• Vichmd

    Ken Wells is on a search for the perfect beer joint in America and he's taking you with him. On your beer journey, some of your stops will include a dive bar straddling the border of Florida and Alabama, a microwbrewery in Delaware, and a hop farm in Idaho. You'll also learn numerous facts about brewing and the beer industry along the way. If you like beer, pour yourself a pint and read this book now.

  • Jason

    While it's informative about the beer industry, The author never does find the perfect beer joint on his trip along the Mississippi River. It's because he was in the wrong location and went looking in the wrong bars. I have a list in my head of what used to be my favorite places in Erie, PA and in Cleveland, OH. Reading this book made me miss the old Floodwater Cafe down on Canal Rd. That place was a dive, but a fun dive.

  • Nick

    This book talked heavily about the craft beer movement that has recently swept the US. I was not expecting this much info about that subject but I did enjoy reading about it! I would recommend this to anyone that appreciate a fine brew. Especially those that are aware of the world outside "the big three" (Bud/Miller/Coors.)

  • Gretchen Gingerich

    A good book if you want to learn about beer. Not a good book if you'd like a good bit of narrative. The information is worth knowing, but the author's quest of finding the perfect beer joint along the Mississippi gets lost in so many side trips and tangents. Worth a read if you enjoy beer though.

  • Matt

    Came up short, in my opinion. The author travels down the Mississippi in search of the perfect American beer joint. Sounds like fun? It is not. The author writes for the Wall Street Journal and it shows. His work is very thorough, well researched and runs from dry to boring. A waste of an awful pun.

  • Thom

    This book looks at beer joints across America in search of what makes a good bar such a satisfying hangout. By itself, this sounds pretty superficial, but Wells also looks at beer culture in the states and gives insight into the process and manufacture of beer - both behemoth and craft.Well's tone is very conversational and the story he tells is entertaining.

  • Larry

    Easy read about a man trying to find the perfect American beer bar or tavern. What would you include? Where would your beer bar be? The author mixes in a good "History of Beer in America" lesson as he drinks his way down the Mississippi. Interesting history of how cheap American lager took over the US beer market. Why do people drink Bud when there are so many great options these days?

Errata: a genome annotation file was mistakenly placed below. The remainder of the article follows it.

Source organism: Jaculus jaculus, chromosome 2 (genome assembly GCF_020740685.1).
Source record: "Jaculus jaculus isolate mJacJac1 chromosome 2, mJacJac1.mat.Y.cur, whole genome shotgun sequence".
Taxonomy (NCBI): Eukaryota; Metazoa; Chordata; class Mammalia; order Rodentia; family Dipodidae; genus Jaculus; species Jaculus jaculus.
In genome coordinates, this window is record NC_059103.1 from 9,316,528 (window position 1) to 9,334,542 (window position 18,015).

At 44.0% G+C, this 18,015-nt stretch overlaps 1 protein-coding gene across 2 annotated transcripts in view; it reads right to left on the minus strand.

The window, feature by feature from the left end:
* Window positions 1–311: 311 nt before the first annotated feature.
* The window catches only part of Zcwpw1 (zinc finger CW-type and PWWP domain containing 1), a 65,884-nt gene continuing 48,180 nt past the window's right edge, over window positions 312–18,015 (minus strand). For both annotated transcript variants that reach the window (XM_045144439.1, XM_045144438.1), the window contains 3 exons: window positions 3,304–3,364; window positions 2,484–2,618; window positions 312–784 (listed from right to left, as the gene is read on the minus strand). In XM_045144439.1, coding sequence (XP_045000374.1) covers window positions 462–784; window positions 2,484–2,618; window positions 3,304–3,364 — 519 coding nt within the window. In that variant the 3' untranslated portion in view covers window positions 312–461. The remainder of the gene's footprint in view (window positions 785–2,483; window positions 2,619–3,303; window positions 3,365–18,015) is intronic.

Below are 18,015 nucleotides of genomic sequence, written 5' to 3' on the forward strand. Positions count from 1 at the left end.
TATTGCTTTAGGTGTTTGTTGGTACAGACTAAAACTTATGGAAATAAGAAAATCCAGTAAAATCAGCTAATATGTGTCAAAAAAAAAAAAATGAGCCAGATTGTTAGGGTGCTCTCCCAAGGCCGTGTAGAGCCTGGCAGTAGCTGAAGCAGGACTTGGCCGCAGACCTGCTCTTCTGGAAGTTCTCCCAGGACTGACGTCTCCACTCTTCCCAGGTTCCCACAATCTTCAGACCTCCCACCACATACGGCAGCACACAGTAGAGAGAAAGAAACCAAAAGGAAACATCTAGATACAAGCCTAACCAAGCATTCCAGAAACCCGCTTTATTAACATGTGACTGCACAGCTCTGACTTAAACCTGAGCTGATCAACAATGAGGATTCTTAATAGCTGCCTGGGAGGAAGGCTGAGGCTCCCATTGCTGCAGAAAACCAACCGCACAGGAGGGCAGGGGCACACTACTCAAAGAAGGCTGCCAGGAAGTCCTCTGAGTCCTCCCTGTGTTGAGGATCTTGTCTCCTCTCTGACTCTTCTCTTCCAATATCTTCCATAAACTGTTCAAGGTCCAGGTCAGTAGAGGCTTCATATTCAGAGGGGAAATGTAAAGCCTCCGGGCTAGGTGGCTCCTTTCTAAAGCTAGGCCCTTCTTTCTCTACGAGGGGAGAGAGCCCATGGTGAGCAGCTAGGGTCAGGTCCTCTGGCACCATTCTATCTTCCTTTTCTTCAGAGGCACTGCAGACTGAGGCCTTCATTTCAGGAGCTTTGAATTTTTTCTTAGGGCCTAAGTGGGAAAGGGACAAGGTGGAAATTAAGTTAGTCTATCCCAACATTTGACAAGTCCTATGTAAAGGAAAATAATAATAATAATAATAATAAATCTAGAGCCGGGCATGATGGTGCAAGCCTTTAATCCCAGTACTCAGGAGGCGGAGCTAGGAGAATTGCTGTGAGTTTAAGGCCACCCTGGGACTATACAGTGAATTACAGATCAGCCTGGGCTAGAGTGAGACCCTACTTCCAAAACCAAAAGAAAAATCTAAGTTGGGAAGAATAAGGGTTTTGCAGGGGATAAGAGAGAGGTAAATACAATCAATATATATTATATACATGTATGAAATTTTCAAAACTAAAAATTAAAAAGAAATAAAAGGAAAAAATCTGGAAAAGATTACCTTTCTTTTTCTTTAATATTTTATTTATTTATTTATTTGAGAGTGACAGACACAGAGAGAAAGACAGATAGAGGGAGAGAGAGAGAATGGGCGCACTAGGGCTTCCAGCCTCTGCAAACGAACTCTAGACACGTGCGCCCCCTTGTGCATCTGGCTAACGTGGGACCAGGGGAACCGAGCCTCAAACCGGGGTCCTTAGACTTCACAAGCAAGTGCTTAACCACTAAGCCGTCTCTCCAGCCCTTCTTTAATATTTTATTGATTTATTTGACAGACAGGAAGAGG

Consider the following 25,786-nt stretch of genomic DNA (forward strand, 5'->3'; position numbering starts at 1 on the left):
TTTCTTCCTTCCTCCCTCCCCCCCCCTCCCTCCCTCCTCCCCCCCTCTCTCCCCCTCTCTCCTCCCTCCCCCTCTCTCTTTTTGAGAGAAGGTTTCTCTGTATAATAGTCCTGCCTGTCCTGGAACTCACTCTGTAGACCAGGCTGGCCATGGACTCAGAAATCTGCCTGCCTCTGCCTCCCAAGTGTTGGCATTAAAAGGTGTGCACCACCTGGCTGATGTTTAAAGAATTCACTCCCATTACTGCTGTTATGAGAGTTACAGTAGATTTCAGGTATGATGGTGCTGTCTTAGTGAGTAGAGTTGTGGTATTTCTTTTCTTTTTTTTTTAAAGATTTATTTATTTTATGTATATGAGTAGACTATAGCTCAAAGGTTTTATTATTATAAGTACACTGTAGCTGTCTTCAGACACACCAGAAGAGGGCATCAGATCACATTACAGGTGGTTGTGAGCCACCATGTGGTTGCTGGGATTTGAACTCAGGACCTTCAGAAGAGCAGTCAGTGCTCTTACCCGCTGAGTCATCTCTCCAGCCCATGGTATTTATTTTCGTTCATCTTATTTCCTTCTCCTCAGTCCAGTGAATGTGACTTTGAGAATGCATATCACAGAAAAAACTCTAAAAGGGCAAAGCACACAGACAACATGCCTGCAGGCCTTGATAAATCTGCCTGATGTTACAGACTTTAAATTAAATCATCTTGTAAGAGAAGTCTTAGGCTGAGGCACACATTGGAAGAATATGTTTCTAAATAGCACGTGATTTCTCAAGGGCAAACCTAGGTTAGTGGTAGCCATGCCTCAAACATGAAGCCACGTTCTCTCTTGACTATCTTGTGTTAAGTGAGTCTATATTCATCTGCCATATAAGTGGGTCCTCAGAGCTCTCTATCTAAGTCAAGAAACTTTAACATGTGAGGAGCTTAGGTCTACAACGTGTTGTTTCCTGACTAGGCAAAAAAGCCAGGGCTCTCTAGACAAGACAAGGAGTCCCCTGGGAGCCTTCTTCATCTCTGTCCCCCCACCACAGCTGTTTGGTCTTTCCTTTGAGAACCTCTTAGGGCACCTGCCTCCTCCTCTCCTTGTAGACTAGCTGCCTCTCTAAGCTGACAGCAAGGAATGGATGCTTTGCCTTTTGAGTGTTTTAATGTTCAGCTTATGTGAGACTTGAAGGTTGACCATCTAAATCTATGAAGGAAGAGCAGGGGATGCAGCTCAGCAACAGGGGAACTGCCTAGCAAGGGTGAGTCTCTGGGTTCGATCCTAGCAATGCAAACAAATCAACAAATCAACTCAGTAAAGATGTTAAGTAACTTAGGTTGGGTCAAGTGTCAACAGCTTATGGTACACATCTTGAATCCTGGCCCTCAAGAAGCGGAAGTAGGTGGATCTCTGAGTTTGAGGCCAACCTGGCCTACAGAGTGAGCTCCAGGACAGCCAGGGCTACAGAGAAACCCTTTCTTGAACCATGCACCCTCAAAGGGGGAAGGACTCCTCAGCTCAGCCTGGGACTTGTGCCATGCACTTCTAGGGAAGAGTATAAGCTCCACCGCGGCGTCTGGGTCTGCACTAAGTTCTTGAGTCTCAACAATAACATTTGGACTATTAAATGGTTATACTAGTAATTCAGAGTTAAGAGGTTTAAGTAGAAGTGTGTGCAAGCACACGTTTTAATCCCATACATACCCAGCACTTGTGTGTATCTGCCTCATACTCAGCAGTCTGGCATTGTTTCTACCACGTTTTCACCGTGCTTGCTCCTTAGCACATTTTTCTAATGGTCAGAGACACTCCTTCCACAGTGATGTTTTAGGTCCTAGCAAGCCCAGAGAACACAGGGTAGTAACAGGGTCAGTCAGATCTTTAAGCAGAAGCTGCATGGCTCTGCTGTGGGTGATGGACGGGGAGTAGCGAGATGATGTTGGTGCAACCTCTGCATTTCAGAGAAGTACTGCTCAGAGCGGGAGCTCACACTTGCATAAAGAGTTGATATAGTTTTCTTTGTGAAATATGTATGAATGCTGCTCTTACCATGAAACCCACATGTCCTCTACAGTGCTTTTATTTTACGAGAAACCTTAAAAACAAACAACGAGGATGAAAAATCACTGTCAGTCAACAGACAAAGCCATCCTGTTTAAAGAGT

• Jeff

    If read as a travelogue, it's a pretty enjoyable book. Your not going to get anything but cursory beer knowledge and he spends a bit too much time dealing blabbing on and on about the beer lobby and neo-prohibitionists. That all being said, I liked it.

  • Melissa

    ABSOLUTELY FANTASTIC. I even got my 85 year old grandmother to try beer for the first time, after reading some of the book - she just loves well-written, non-fiction books. This one is TOP NOTCH. Definitely the best book I've read in the last 2 years.

  • Char Heinz

    Honestly, I only read chapter 4. I loved reading about the area I grew up in and hearing an outsider's opinion. I tried to read other chapters but without my personal connection none of it could hold my attention.

  • Dave

    I gave up on this. The writer's perspective was very irritating, and constant stream of little, niggling errors was driving me nuts! I found myself just shaking my head on each and every page, so I quit reading it.

  • Leigh Linley

    Great Book - although it was written in 2004 so quite a lot of it is outdated. Still, I like barfly talk and stories, so although the sections on AB's world domination I already knew, the insight into the birth of the US craft brewing scene are interesting enough.

  • Jeff

    too much technical jargon in between the travels, otherwise excellent

  • Mr. Verde

    History of beer & brewing.cially about microbreweries in this country.

  • John

    I can't really comment as to the beer facts aspects of the book; I read it as a travel narrative, appreciating the places and people along the way. Overall, I'd call this one "good, but not great".

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  • [PDF] Download ☆ Travels with Barley: A Journey Through Beer Culture in America (Wall Street Journal Book) | by ☆ Ken Wells
    114 Ken Wells
  • thumbnail Title: [PDF] Download ☆ Travels with Barley: A Journey Through Beer Culture in America (Wall Street Journal Book) | by ☆ Ken Wells
    Posted by:Ken Wells
    Published :2019-07-05T08:09:28+00:00